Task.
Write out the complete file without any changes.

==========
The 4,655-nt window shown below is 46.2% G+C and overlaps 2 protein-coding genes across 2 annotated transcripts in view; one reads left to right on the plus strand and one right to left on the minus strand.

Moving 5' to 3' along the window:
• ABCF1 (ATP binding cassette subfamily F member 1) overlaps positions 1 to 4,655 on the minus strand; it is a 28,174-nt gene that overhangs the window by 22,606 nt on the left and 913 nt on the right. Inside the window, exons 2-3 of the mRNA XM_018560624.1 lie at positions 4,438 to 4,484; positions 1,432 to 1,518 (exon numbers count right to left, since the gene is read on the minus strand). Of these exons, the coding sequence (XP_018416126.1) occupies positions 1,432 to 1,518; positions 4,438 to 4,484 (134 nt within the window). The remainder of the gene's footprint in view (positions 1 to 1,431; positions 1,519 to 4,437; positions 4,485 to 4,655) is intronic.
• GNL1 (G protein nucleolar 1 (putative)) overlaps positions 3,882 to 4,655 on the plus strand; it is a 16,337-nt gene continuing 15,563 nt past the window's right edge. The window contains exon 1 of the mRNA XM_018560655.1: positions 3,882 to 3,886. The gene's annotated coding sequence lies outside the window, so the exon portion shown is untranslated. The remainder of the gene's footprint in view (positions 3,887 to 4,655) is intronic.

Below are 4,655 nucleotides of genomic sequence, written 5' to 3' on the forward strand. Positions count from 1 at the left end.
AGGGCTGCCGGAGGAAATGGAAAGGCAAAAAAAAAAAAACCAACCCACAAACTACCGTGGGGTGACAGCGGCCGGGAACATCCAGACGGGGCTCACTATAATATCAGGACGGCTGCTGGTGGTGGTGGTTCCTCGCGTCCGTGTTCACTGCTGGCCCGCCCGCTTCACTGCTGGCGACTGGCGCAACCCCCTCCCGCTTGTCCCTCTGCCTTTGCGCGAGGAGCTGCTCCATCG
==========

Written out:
The 4,655-nt window shown below is 46.2% G+C and overlaps 2 protein-coding genes across 2 annotated transcripts in view; one reads left to right on the plus strand and one right to left on the minus strand.

Moving 5' to 3' along the window:
• ABCF1 (ATP binding cassette subfamily F member 1) overlaps positions 1 to 4,655 on the minus strand; it is a 28,174-nt gene that overhangs the window by 22,606 nt on the left and 913 nt on the right. Inside the window, exons 2-3 of the mRNA XM_018560624.1 lie at positions 4,438 to 4,484; positions 1,432 to 1,518 (exon numbers count right to left, since the gene is read on the minus strand). Of these exons, the coding sequence (XP_018416126.1) occupies positions 1,432 to 1,518; positions 4,438 to 4,484 (134 nt within the window). The remainder of the gene's footprint in view (positions 1 to 1,431; positions 1,519 to 4,437; positions 4,485 to 4,655) is intronic.
• GNL1 (G protein nucleolar 1 (putative)) overlaps positions 3,882 to 4,655 on the plus strand; it is a 16,337-nt gene continuing 15,563 nt past the window's right edge. The window contains exon 1 of the mRNA XM_018560655.1: positions 3,882 to 3,886. The gene's annotated coding sequence lies outside the window, so the exon portion shown is untranslated. The remainder of the gene's footprint in view (positions 3,887 to 4,655) is intronic.

Below are 4,655 nucleotides of genomic sequence, written 5' to 3' on the forward strand. Positions count from 1 at the left end.
AGGGCTGCCGGAGGAAATGGAAAGGCAAAAAAAAAAAAACCAACCCACAAACTACCGTGGGGTGACAGCGGCCGGGAACATCCAGACGGGGCTCACTATAATATCAGGACGGCTGCTGGTGGTGGTGGTTCCTCGCGTCCGTGTTCACTGCTGGCCCGCCCGCTTCACTGCTGGCGACTGGCGCAACCCCCTCCCGCTTGTCCCTCTGCCTTTGCGCGAGGAGCTGCTCCATCG